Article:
Belle of the Ball
In her boudoir, her long hair was put up, her hem let down and plans made for her official entry into the gay round of parties, promenades and balls with a view to making a suitable marriage. In the early years of Queensland settlement, to “come out” at Government House was the ultimate in social success.
The second most desirable venue was a ball attended by the Governor and his lady.
Balls at Government House were special occasions also and would be attended at all cost, as is illustrated by the story of Margaret Millar D’Orsey of Ipswich, later Lady Bell of Jimbour.
Margaret and her sisters were anxious to attend a Government House ball but it had rained for several days beforehand, making the roads heavy.
The D’Orsey brothers returned from Brisbane to Ipswich and said it would be possible to ride so they set off.
Upon their arrival in Brisbane, it was necessary to change from their riding habits into ball gowns which had been packed into valises attached to their saddles.
The girls danced until 3am and then rode back to Ipswich. Another ball of note in the early years of settlement was the occasion of the visit of Prince Albert the Duke of Edinburgh in 1867.
Six young ladies were selected as his partners, one of them being Mary Louisa Mackenzie.
Known as Minnie, she was pretty, intelligent and artistic. It was requested that the young ladies chosen should present the Prince with a photograph of herself. Minnie had the photograph taken but declined to give it to the Prince, claiming that she had “no desire to be one of a crowd”.
Occasions such as these were usually held to raise funds for a particular charity.
For instance, the Lady Lamington Poster Ball held in Centennial Hall on May 5, 1900, which aimed to raise funds for the Lady Lamington Hospital.
This was the first ball of the season which ran from May to August and usually ended with the Exhibition Ball.
On May 23, 1900, the occasion was the Governesses Home Ball, the home being a lodging facility for young ladies usually employed as country governesses.
On this day it was an occasion of extra excitement as news had been received of the relief of Mafeking in the Cape Colony (Boer War) and resulted in a public holiday being declared.
It was at this ball that Miss Gwen Griffith, daughter of Sir Samuel Griffith, one-time Administrator of the State of Queensland, “came out”.
Recorded in the diary of her sister Nellie Griffith, Gwen looked exceedingly good in a gown of “Romaine satin done with silver and accessorized by a beautiful bouquet” made by Mrs Janet Walker who was a leading Brisbane seamstress.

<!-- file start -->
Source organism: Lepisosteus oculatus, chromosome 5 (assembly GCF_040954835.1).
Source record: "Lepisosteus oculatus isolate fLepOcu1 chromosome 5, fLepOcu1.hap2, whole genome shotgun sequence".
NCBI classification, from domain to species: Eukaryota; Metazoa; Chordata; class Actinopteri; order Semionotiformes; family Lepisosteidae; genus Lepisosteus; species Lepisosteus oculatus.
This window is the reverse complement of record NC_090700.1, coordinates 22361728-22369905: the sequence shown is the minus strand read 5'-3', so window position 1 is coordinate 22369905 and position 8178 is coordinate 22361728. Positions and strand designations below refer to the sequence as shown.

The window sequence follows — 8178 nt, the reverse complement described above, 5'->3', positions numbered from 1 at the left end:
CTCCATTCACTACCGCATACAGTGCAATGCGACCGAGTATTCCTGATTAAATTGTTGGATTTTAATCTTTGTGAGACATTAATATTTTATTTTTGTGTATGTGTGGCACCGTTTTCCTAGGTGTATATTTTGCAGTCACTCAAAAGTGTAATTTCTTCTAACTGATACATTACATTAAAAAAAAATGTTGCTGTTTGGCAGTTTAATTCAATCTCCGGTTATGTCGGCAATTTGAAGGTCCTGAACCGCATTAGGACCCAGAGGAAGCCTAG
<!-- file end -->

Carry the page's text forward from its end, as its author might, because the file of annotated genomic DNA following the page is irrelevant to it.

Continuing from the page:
Nellie went on to record that it was “a very funny ball, so few there, got all our dances but mostly with uninteresting partners, left at 12”.
Sir Samuel Lady Griffith and Nellie had also attended the ball.
After two world wars this rite of passage to the marriage market was not quite so rigidly defined. Just the same, a girl’s debut was happily and excitedly planned by mother, daughter, family and friends. Much planning went into the design of the frock.
Would mother be the seamstress? Perhaps the young lady herself or a trusted relative? Maybe, if funds permitted, it might be purchased from one of the well-known Brisbane stores.
The next piece of planning was the ball at which the young lady might be presented to a dignitary and last but by no means least, the escort.
Be it a brother, cousin or trusted family friend, the outcome of the evening was the same with the entire family waiting up for a blow by blow description of the evening’s events.
In the 1970s, debutante balls were not so important. The era of “free Love and all that” had radically changed the social life of a young woman.
In the country, balls were still considered an acceptable way for young people to meet and mingle. Arranged by the Show Society, the Show Ball was a highlight of the calendar. Junior Farmers clubs, Lions, Rotary and QCWA organised events.
These occasions still raised funds and were often themed. Nowadays we have the Black and White Ball, Bachelor and Spinster Ball and perhaps, if the town is lucky enough to be allocated a race meeting, the Race Ball.
The Centenary Celebrations of one country shire featured a fashion parade and was organised by the QCWA. Bridal and ball gowns from yesteryear, carefully conserved by local families, were proudly modelled by those who could fit into the frock.
Amazingly some of the original owners were able to wear the frock on the night, and all the original fastenings were done up! The time period of gowns ranged from the 1850s to the mid 1930s. After the ball, the event remained a topic of conversation for some weeks.
It is many years now since I “came out” at the Cloudland Ballroom and was presented to the Minister for Education Mr Jack Pizzey and Mrs Pizzey.
The frock has long gone but the ribbons from the bouquet are a little keepsake of a special night.
The textile collection of the Queensland Women’s Historical Association contains some interesting gowns, in particular a ball gown, the fabric of which pre-dates the ball held on the eve of the Battle of Waterloo, and a second which was made locally and graced the dance floor of Cloudland.
Diana Hacker is archivist for the Queensland Women’s Historical Association based at Miegunyah in Bowen Hills. Tours are available. Visit miegunyah.org